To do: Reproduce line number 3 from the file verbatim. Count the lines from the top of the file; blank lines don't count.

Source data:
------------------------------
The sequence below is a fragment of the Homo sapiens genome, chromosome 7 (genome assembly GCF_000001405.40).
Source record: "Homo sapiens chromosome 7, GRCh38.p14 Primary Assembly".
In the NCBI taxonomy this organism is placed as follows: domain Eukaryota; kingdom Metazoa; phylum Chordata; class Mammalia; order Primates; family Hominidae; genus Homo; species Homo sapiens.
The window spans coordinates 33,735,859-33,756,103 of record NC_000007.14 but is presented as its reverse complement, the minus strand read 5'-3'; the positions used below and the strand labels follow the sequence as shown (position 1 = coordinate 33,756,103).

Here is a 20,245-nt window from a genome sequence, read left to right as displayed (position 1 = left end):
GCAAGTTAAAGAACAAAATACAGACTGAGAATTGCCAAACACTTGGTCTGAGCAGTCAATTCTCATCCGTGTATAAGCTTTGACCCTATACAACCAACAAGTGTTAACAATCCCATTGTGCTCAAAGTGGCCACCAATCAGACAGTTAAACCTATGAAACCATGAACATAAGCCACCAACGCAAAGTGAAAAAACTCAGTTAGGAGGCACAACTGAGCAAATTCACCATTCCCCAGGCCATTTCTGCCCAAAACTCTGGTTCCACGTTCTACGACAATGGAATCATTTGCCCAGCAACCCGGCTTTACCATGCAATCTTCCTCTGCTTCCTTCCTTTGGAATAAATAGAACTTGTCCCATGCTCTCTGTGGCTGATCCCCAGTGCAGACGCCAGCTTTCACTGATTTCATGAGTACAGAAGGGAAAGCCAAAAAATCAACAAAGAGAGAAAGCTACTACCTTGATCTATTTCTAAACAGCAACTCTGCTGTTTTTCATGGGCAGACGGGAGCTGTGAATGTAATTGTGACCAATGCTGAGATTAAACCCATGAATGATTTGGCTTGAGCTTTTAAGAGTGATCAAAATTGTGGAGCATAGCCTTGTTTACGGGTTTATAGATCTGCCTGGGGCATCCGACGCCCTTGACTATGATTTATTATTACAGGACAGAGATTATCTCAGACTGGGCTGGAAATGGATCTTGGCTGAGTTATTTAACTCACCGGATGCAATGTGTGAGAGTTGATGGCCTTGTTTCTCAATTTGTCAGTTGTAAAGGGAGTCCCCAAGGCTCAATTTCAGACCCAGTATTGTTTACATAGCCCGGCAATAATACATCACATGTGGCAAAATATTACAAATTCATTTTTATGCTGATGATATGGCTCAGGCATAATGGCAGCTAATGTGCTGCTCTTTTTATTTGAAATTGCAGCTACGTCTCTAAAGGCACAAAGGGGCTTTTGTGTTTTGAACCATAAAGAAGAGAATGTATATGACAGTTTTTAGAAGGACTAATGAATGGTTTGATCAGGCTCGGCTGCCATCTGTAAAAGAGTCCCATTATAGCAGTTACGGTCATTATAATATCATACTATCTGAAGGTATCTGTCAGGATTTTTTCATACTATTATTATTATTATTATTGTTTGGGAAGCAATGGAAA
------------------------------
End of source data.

In the NCBI taxonomy this organism is placed as follows: domain Eukaryota; kingdom Metazoa; phylum Chordata; class Mammalia; order Primates; family Hominidae; genus Homo; species Homo sapiens.